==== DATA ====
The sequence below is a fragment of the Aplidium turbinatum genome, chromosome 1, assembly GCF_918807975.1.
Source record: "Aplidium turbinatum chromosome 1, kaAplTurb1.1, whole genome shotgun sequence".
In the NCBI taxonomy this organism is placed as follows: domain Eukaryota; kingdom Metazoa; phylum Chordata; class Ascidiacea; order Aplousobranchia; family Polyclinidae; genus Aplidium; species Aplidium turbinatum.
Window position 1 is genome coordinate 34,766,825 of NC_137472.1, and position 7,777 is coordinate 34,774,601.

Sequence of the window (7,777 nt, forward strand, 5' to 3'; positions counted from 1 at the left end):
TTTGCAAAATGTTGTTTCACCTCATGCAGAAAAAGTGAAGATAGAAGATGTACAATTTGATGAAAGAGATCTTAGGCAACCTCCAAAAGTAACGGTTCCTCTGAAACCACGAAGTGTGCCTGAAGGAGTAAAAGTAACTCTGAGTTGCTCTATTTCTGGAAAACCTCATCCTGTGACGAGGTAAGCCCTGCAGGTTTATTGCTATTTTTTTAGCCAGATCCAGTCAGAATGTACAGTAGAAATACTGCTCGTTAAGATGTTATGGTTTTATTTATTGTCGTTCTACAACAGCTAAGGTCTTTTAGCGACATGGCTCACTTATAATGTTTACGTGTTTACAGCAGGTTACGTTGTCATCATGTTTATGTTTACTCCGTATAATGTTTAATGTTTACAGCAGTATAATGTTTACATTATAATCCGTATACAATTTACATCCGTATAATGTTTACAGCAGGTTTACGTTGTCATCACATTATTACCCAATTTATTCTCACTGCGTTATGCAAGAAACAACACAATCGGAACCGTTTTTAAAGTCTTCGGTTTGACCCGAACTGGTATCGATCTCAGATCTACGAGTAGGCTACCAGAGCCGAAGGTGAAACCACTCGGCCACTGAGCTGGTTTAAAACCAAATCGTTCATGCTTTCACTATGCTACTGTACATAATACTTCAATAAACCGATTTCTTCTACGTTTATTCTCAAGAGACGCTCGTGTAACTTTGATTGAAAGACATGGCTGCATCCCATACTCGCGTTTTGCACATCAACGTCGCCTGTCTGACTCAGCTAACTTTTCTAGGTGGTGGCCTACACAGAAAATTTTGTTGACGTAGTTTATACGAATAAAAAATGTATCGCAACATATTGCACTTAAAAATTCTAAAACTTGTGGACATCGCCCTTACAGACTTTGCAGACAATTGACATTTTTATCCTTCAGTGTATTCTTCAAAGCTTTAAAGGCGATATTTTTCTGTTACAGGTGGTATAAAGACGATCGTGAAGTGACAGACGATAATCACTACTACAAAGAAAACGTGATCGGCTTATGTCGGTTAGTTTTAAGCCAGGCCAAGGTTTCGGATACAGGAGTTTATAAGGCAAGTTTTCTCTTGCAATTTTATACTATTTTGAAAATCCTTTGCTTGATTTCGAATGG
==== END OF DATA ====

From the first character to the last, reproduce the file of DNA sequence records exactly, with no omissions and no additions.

The sequence below is a fragment of the Aplidium turbinatum genome, chromosome 1, assembly GCF_918807975.1.
Source record: "Aplidium turbinatum chromosome 1, kaAplTurb1.1, whole genome shotgun sequence".
In the NCBI taxonomy this organism is placed as follows: domain Eukaryota; kingdom Metazoa; phylum Chordata; class Ascidiacea; order Aplousobranchia; family Polyclinidae; genus Aplidium; species Aplidium turbinatum.
Window position 1 is genome coordinate 34,766,825 of NC_137472.1, and position 7,777 is coordinate 34,774,601.

Sequence of the window (7,777 nt, forward strand, 5' to 3'; positions counted from 1 at the left end):
TTTGCAAAATGTTGTTTCACCTCATGCAGAAAAAGTGAAGATAGAAGATGTACAATTTGATGAAAGAGATCTTAGGCAACCTCCAAAAGTAACGGTTCCTCTGAAACCACGAAGTGTGCCTGAAGGAGTAAAAGTAACTCTGAGTTGCTCTATTTCTGGAAAACCTCATCCTGTGACGAGGTAAGCCCTGCAGGTTTATTGCTATTTTTTTAGCCAGATCCAGTCAGAATGTACAGTAGAAATACTGCTCGTTAAGATGTTATGGTTTTATTTATTGTCGTTCTACAACAGCTAAGGTCTTTTAGCGACATGGCTCACTTATAATGTTTACGTGTTTACAGCAGGTTACGTTGTCATCATGTTTATGTTTACTCCGTATAATGTTTAATGTTTACAGCAGTATAATGTTTACATTATAATCCGTATACAATTTACATCCGTATAATGTTTACAGCAGGTTTACGTTGTCATCACATTATTACCCAATTTATTCTCACTGCGTTATGCAAGAAACAACACAATCGGAACCGTTTTTAAAGTCTTCGGTTTGACCCGAACTGGTATCGATCTCAGATCTACGAGTAGGCTACCAGAGCCGAAGGTGAAACCACTCGGCCACTGAGCTGGTTTAAAACCAAATCGTTCATGCTTTCACTATGCTACTGTACATAATACTTCAATAAACCGATTTCTTCTACGTTTATTCTCAAGAGACGCTCGTGTAACTTTGATTGAAAGACATGGCTGCATCCCATACTCGCGTTTTGCACATCAACGTCGCCTGTCTGACTCAGCTAACTTTTCTAGGTGGTGGCCTACACAGAAAATTTTGTTGACGTAGTTTATACGAATAAAAAATGTATCGCAACATATTGCACTTAAAAATTCTAAAACTTGTGGACATCGCCCTTACAGACTTTGCAGACAATTGACATTTTTATCCTTCAGTGTATTCTTCAAAGCTTTAAAGGCGATATTTTTCTGTTACAGGTGGTATAAAGACGATCGTGAAGTGACAGACGATAATCACTACTACAAAGAAAACGTGATCGGCTTATGTCGGTTAGTTTTAAGCCAGGCCAAGGTTTCGGATACAGGAGTTTATAAGGCAAGTTTTCTCTTGCAATTTTATACTATTTTGAAAATCCTTTGCTTGATTTCGAATGG